Long road to graduation for innovative engineer

For Sundra Tatiparthi, graduation was more than a milestone; it was a family celebration over a year in the making.

After a long wait, Sundra Tatiparthi celebrated his graduation with his family by his side. Photo: Billy Wong

For over a year, University of Auckland PhD graduate Sundra Tatiparthi had been putting off graduating so he could attend with his wife and daughter.

But the wait ended up being longer than he had expected when his daughter suffered from complications after being born two months premature.

This week, the proud father was finally able to mark the occasion with both of them by his side during the University of Auckland spring graduation ceremonies.

“Graduating is an important moment in my life, and I wanted my family to be there with me,” he says.

Family is everything to Sundra – and for good reason.

He lost both his parents when he was only five years old and was raised by his uncle and grandmother in Andhra Pradesh, the state in southern India where he was born.

He worked as a teacher at the Faculty of Engineering to help pay for his PhD, which focused on addressing the challenges of maintaining sanitary and stormwater sewer systems.

“These hidden underground assets play a crucial role in preventing diseases and health risks by managing wastewater and stormwater runoff. However, due to their concealed nature, regular assessment and maintenance are often neglected, leading to blockages, overflows and environmental contamination,” he says.

Sundra Tatiparthi developed a novel solution for blocked sewage pipes as part of his research at the Faculty of Engineering. Photo: Billy Wong

His research has led to the development of a “smart” sensor that uses ultrahigh-frequency radio-frequency identification (UHF RFID) technology to help to detect blocked sewage pipes.

The battery-free biodegradable sensors are about the size of a lighter and are designed to be flushed down a toilet or released directly through a gully trap. They are inexpensive to produce and have a long lifespan.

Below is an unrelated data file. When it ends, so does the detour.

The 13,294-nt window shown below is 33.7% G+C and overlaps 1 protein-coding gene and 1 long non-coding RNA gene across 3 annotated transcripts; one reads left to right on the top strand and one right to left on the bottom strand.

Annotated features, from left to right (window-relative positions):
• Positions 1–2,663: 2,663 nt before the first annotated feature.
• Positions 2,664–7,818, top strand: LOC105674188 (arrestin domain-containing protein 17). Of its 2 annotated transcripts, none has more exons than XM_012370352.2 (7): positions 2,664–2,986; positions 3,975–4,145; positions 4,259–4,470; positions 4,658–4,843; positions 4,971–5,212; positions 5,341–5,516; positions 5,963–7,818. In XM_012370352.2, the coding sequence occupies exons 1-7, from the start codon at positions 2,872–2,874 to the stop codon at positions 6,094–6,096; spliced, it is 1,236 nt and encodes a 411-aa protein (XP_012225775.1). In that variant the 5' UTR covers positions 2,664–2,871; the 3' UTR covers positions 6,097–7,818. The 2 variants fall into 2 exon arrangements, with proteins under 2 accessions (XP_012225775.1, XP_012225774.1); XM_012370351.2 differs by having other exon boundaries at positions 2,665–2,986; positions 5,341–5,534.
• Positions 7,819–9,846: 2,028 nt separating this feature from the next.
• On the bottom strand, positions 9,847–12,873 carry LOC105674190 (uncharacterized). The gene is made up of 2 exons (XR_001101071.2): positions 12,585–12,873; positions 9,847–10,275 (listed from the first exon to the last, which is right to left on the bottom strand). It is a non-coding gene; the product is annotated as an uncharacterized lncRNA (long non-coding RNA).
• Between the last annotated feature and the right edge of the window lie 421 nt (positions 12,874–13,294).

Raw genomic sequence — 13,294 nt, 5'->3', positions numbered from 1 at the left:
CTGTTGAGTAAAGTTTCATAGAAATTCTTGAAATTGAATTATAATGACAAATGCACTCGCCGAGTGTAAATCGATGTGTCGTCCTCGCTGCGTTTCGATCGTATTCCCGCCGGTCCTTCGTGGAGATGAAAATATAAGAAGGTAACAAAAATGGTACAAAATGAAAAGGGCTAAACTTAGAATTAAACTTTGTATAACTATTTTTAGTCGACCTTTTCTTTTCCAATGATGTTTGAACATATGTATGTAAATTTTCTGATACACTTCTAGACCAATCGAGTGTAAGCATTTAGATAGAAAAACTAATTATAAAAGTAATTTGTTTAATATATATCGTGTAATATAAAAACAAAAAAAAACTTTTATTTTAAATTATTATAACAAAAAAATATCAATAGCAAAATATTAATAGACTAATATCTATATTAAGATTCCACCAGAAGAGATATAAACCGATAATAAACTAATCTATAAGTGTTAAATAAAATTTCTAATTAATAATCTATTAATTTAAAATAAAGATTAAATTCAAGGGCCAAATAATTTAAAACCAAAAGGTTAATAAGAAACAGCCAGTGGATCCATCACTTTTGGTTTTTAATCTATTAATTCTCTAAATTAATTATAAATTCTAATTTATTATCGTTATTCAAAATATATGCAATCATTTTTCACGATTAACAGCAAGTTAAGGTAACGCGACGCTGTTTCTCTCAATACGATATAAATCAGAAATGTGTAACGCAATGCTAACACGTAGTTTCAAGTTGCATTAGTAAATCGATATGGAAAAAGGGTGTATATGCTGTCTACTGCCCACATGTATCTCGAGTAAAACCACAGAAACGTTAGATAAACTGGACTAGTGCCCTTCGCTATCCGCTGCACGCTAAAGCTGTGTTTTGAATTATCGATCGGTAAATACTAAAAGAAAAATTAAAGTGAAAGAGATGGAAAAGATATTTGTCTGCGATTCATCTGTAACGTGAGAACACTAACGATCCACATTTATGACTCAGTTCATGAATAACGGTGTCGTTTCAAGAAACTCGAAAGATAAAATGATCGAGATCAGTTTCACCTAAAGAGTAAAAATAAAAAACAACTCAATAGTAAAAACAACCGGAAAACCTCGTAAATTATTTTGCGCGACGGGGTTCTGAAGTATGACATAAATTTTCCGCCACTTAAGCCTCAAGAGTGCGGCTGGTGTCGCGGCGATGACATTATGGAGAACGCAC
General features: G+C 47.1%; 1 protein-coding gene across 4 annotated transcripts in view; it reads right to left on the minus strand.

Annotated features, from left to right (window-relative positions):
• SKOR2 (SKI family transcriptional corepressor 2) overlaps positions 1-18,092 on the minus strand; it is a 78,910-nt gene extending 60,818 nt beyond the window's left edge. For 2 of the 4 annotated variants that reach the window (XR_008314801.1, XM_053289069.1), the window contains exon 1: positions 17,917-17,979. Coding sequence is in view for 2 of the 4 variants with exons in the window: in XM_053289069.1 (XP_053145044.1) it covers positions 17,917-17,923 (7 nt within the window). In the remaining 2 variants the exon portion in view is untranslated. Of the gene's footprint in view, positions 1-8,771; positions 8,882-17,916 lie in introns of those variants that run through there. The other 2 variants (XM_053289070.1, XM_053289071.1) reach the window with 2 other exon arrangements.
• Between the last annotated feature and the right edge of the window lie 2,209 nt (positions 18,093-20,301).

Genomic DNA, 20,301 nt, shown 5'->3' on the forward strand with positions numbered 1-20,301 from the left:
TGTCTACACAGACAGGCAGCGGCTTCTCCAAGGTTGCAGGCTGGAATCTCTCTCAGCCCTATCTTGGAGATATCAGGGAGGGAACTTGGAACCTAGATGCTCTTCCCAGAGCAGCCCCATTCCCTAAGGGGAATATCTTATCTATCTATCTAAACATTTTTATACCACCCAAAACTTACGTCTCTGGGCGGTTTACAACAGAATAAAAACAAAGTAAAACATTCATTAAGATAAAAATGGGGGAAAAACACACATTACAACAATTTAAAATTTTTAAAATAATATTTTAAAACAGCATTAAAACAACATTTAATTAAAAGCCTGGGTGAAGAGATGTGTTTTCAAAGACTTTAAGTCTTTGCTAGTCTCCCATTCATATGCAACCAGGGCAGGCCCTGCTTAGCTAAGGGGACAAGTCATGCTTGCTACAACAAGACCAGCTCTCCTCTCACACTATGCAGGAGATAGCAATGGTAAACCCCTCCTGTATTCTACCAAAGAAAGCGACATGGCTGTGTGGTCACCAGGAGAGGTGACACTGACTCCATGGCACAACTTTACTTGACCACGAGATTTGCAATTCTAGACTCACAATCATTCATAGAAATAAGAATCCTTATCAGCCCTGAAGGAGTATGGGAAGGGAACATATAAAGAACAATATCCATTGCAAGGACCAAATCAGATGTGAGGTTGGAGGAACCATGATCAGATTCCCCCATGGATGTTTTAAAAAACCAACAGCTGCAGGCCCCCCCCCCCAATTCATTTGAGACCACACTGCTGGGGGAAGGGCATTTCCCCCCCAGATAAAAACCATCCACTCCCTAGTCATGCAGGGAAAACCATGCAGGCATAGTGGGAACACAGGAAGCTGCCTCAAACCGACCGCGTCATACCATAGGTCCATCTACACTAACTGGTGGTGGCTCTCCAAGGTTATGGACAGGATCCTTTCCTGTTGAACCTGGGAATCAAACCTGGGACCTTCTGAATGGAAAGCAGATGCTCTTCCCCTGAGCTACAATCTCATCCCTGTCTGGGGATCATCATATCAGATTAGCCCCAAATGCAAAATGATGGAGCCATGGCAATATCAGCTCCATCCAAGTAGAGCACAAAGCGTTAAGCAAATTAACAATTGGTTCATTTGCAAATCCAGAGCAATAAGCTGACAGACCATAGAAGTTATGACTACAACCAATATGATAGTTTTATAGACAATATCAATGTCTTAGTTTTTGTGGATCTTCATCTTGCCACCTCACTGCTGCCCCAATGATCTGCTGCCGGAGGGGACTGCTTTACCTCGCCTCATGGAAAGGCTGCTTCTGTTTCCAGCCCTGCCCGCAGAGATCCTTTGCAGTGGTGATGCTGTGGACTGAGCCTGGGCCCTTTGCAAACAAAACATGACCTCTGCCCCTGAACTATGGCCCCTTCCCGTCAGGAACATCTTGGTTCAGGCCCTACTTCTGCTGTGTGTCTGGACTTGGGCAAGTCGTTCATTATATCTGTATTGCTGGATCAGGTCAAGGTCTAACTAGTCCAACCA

“Unlike traditional methods such as dye testing or closed-circuit television, which can be costly and time-consuming, the UHF RFID sensors provide a low-cost, high-throughput and automatic data-driven approach to monitoring.

“The UHF RFID system proves capable of monitoring various aspects such as blockages, illicit connections and water flow within sewer networks. Ultimately, this research contributes to the development of a robust and efficient solution for maintaining the health and functionality of sewer systems, thereby reducing health risks and environmental contamination in urban areas.”

Sundra and his team in the Faculty of Engineering conducted two successful field trials with Auckland Council’s Healthy Waters department, Watercare and Tonkin + Taylor. The next step is to bring the technology to the wider industry.

Sundra is currently working as an environmental engineer, specialising in drinking water, stormwater and wastewater for Pattle Delamore Partners, an engineering and environmental consultancy.

He says he couldn’t have done his PhD without the support of many people in his life, especially his wife, Rohini Tatiparthi, who works as a CAD Designer for Tonkin + Taylor.

“Doing my PhD was my dream. It takes hard work and commitment, but I believe that if you do your best, good things will come to you.”

Media contact

Hussein Moses | Media adviser
M: 027 361 1000
E: hussein.moses@auckland.ac.nz